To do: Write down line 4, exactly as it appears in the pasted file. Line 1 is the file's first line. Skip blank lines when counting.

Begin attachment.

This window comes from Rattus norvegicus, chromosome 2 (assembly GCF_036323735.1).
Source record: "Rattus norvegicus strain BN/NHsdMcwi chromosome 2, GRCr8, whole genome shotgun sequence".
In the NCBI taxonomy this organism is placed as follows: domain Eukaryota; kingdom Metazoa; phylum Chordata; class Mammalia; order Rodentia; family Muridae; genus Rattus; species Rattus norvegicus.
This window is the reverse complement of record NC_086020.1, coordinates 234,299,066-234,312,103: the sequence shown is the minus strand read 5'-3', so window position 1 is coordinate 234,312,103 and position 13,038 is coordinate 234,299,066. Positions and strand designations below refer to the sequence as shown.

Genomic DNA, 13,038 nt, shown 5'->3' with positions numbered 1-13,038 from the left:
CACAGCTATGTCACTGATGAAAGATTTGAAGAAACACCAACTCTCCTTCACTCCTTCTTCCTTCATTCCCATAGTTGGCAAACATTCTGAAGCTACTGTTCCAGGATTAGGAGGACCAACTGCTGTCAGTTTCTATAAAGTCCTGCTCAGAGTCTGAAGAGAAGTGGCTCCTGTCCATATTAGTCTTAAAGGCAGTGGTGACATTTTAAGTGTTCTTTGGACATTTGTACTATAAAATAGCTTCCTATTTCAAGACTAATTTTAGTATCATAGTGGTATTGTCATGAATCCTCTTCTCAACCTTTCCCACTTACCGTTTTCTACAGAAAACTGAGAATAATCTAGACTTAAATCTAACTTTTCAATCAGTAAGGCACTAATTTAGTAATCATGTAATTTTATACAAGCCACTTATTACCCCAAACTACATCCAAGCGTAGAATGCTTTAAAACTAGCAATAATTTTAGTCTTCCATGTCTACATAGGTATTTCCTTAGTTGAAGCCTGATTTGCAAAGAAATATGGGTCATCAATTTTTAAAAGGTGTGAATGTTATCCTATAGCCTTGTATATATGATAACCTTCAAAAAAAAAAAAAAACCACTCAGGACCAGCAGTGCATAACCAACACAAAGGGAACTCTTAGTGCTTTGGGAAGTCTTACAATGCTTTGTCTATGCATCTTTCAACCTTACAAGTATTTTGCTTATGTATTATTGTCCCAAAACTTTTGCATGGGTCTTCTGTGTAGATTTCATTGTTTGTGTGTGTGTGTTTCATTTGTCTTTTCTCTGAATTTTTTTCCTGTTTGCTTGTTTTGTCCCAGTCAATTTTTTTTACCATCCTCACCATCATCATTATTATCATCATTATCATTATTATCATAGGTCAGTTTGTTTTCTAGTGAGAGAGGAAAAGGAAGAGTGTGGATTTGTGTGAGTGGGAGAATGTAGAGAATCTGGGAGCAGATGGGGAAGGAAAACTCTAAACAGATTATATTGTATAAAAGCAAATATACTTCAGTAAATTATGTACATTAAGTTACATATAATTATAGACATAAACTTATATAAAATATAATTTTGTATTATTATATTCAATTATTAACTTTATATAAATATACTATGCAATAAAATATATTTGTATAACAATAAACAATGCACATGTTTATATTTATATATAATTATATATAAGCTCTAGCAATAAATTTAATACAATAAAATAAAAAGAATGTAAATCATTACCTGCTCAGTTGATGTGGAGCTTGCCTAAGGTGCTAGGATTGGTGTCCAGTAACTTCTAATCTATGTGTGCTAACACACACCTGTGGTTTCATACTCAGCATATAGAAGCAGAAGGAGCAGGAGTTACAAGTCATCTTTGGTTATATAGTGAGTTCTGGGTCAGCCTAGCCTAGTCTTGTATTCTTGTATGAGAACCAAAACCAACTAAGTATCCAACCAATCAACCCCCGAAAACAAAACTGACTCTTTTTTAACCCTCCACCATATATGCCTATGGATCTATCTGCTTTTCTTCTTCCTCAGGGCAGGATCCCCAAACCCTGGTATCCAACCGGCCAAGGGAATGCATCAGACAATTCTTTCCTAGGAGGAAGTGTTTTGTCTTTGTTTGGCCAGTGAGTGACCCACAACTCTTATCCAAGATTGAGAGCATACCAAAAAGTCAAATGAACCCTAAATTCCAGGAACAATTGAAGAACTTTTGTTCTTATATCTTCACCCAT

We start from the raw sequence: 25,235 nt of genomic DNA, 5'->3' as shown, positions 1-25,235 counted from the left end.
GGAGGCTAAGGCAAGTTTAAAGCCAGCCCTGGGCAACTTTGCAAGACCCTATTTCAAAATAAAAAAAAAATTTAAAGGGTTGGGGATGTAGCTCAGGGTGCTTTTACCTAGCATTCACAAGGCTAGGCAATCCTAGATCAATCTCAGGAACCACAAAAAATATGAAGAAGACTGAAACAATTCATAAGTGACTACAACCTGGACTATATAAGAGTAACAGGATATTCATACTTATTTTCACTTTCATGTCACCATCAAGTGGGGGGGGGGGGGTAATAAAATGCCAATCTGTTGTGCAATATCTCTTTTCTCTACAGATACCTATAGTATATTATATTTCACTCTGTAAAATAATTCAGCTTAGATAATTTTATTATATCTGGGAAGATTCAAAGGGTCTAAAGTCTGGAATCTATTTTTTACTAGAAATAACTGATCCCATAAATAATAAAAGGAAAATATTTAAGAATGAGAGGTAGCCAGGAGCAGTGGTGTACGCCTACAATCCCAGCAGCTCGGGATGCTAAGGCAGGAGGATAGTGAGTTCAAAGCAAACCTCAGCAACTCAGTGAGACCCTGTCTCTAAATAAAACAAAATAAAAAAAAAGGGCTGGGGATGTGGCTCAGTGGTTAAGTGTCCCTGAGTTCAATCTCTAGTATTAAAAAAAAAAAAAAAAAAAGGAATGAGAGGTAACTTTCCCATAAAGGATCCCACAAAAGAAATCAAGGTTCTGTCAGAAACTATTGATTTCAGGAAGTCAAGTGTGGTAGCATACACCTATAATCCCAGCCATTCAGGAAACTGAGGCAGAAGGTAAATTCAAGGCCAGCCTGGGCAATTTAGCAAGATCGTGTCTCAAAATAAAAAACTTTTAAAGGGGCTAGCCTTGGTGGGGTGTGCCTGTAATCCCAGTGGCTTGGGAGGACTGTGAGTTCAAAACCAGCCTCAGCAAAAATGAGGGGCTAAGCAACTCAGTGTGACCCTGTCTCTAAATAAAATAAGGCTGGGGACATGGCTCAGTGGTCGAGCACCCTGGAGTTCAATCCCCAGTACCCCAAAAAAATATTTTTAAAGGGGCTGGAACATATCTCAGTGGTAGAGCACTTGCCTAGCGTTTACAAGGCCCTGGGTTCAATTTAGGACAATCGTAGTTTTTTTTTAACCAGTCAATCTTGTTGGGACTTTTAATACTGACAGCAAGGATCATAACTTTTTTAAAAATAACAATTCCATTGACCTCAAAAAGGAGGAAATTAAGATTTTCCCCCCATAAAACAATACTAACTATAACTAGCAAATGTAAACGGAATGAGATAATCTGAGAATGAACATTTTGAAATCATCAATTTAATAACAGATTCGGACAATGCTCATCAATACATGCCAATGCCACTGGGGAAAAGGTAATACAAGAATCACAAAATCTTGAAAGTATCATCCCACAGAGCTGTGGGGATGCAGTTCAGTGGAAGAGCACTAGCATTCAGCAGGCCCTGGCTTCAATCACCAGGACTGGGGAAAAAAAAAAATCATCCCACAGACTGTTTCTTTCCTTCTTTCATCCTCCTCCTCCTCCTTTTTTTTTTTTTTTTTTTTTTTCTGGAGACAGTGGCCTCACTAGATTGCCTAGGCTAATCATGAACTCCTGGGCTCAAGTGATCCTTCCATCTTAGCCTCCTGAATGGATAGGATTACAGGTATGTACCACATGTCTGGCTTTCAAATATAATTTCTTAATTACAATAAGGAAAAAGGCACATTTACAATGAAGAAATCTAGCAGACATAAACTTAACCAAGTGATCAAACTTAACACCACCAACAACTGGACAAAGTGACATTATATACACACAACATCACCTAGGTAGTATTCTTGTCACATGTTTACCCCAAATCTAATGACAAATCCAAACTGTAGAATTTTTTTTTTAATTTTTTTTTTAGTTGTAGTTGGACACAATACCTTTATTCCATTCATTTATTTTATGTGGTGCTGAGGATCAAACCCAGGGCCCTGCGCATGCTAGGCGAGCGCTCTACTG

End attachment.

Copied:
This window is the reverse complement of record NC_086020.1, coordinates 234,299,066-234,312,103: the sequence shown is the minus strand read 5'-3', so window position 1 is coordinate 234,312,103 and position 13,038 is coordinate 234,299,066. Positions and strand designations below refer to the sequence as shown.